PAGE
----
Tag Archives: new technology

A Simple Guide for QR Codes (and Other “New” Technology)

Let’s pretend, for a moment, that there is value in QR codes. Everyone has their own definition of value, be it to get a coupon or to see product information or to become connected on Facebook. For today, we’ll just presume that the value proposition is met in order for someone to scan a QR code.

Beyond value, I think there are two key drivers or barriers (however you want to look at it) to scanning a QR code:

  1. Convenience
  2. Awkwardness


It must be convenient. This means that it really needs to be right in front of you and the proper size to scan within an arm’s length. I don’t think there’s a scientific formula that defines either; rather, I think you have to use good ol’ common sense. When printing a QR code, test it first. Put yourself in the position of the average person. If it’s not convenient for you, it’s not going to be convenient for anyone else.

The second driver/barrier is awkwardness. I have never seen anyone scan a QR code out in the public. Have you? I think, by and large, there is a sense of awkwardness that the average person doesn’t want to experience/let everyone see out in the open. I think people feel more comfortable exposing themselves to new technology in public places in as private of an environment as they can have.

If it’s convenient, it stands to reason that it won’t be too awkward. Problem is, most QR codes out in the open are not convenient, therefore extremely awkward.

So it was last night. When I was at the fast food drive-in, Sonic. There I was just sitting in my car, waiting, listening to the World Series, not much to do but look directly at this:

Sonic Menu Board without QR Code

This is what everyone sees when they’re waiting for their order at Sonic. Directly in front of them. Windows typically down, no more than a foot away. For at least two minutes.

It is the perfect scenario for a QR code.

I have time (this trumps the value prop to me) and don’t mind doing something like scanning a QR code. It’s convenient. And, given that I’m confined to my car, in my own little stall, I don’t feel awkward doing something like this out in the open.

Lucky for me there was a QR code in the vicinity. Unlucky for me, it was not right in front of me.

It was on the back of the menu board, only visible if you’re looking across your car, and only convenient for a passenger, and extremely awkward for anyone to scan, even and most importantly, the passenger.

Sonic Menu Board with QR Code

Let’s just pretend that there is value in this QR code and I really wanted to scan it. I walked away from this experience not taking that action.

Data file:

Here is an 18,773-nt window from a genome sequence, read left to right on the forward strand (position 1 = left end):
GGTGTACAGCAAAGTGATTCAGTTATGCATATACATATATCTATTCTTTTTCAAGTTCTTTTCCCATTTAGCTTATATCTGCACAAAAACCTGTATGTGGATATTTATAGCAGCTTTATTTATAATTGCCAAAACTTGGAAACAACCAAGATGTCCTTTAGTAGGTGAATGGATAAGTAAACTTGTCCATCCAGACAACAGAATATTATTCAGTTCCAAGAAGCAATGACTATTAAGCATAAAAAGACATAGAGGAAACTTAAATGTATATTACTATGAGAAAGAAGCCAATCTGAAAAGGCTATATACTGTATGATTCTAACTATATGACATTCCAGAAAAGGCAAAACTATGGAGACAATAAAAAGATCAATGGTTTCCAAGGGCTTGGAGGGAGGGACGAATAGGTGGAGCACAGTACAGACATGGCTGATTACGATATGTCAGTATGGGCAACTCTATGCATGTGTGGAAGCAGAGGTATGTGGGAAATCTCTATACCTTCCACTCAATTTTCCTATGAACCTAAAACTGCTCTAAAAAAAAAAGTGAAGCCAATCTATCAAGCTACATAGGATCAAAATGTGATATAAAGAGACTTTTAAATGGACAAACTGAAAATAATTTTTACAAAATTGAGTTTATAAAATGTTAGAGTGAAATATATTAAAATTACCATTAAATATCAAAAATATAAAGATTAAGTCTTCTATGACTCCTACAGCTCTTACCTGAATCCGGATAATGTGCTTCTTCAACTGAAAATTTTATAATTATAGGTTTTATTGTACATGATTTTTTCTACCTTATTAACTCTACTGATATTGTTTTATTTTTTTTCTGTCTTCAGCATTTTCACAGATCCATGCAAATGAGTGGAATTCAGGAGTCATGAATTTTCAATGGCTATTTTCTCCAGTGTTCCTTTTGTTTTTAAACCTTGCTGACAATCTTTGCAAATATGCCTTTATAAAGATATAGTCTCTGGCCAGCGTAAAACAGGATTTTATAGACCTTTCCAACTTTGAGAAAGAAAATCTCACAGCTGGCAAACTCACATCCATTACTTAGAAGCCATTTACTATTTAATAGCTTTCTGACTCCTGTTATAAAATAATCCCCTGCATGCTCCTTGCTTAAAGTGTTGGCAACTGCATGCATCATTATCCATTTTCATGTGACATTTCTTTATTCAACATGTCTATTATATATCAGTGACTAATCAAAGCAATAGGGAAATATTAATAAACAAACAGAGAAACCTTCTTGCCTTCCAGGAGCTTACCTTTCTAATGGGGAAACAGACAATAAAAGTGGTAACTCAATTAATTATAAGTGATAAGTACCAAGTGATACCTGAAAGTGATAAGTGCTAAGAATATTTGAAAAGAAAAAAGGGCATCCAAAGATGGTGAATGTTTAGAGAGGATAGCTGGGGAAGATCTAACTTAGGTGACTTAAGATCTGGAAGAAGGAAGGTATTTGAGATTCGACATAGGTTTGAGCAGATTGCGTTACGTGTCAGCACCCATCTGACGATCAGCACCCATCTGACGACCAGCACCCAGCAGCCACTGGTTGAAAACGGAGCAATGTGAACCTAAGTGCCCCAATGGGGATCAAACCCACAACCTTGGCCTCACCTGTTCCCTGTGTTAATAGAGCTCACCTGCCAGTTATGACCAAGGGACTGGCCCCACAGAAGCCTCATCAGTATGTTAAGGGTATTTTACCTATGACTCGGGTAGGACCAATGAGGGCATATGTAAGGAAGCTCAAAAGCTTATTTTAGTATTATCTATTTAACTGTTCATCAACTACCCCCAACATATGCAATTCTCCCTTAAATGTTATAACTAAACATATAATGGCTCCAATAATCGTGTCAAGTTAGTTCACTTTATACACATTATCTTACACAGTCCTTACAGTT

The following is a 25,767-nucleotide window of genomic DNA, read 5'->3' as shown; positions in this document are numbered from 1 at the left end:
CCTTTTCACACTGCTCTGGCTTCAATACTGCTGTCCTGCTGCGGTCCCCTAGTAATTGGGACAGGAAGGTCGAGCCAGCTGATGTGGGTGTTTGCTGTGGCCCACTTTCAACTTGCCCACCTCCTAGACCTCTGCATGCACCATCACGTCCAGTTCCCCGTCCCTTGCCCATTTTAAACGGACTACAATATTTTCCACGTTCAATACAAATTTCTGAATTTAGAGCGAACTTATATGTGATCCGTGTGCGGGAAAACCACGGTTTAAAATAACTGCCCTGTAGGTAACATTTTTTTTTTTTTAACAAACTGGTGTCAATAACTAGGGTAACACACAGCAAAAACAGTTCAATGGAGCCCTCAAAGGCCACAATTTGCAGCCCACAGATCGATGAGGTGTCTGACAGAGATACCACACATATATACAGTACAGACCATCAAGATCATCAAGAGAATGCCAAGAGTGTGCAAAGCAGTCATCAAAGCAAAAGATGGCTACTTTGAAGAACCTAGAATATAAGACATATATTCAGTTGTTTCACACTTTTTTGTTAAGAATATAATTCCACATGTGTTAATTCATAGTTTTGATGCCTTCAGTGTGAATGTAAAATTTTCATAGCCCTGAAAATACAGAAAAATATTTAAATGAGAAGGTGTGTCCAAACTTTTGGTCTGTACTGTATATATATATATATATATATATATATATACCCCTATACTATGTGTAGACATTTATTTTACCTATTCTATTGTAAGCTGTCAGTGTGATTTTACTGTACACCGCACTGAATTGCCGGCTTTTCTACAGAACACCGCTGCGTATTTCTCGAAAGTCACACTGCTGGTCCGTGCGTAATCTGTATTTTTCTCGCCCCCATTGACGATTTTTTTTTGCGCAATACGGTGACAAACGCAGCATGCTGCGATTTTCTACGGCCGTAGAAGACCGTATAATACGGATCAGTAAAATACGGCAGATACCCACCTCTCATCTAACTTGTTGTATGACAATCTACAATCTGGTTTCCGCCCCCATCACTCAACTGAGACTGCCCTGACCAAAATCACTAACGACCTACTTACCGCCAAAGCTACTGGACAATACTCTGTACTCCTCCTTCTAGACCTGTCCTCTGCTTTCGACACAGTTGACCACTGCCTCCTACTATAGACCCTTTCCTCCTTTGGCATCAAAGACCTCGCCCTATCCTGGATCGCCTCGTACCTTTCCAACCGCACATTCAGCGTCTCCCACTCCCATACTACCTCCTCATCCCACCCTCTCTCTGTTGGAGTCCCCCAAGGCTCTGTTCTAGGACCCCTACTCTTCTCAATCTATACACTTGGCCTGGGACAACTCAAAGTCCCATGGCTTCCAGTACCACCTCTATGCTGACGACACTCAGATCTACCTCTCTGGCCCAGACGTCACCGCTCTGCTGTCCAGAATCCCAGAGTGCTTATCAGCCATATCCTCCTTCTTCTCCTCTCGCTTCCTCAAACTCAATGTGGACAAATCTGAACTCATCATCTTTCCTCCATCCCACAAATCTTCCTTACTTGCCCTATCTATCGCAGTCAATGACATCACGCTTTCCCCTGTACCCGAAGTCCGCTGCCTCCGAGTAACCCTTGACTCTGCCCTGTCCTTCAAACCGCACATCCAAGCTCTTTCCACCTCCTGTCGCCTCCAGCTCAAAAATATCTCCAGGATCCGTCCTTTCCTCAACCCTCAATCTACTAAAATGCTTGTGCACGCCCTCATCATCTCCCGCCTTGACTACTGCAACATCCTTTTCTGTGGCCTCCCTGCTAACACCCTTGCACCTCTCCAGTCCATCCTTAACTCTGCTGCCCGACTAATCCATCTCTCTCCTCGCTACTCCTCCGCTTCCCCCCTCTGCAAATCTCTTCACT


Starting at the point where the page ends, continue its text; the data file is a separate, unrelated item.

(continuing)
Simple. Because it’s not convenient and, even more, it’s awkward.

If these are your two guides as you’re introducing any new technology out into the open, into public places, you’ll be just fine.

“Average User” Feedback on Coke’s Newfangled Soda Fountain

Coke's 106 Flavors Soda Fountain

With any new technology, there’s nothing better than feedback from the average user. If you’re ever ideating, creating, developing, and/or activating any sort of interactive experience, test with real people, early and often. They’ll give you a better sense of what works, what doesn’t, tendencies, assumptions, etc. than anyone on your team can.

I’ve written about Coke’s 106 Flavors interactive touch screen soda fountain a couple of times here. I’ve observed “average users” using it, but I haven’t ever heard direct feedback from anyone about it.

The other day, I was out to lunch with someone who I would consider to be an average user and they interacted with this soda fountain. Here’s how it went:

He presses the ice button. Fills the ice.

“…..these newfangled contraptions.”

Presses the Coke button, gets 6 different flavors of Coke.

“OK, I guess this is what I do.”

Fills his cup full of Coke.

“There you go. Even I – with limited intellect – can operate this.”

And that was it. So, he operated it without futzing through the experience. He and I were chatting in line, so the operational component of this machine – the waiting for 1 person to fill their soda before we can move closer – was not an issue.

I still think there’s a disproportionate tradeoff between the number of soda choices you get (106) and the number of people who can get ice & soda at a time (1), but based on my testing group of 1, moving through a new experience like this via touch screen technology, it passed with flying colors.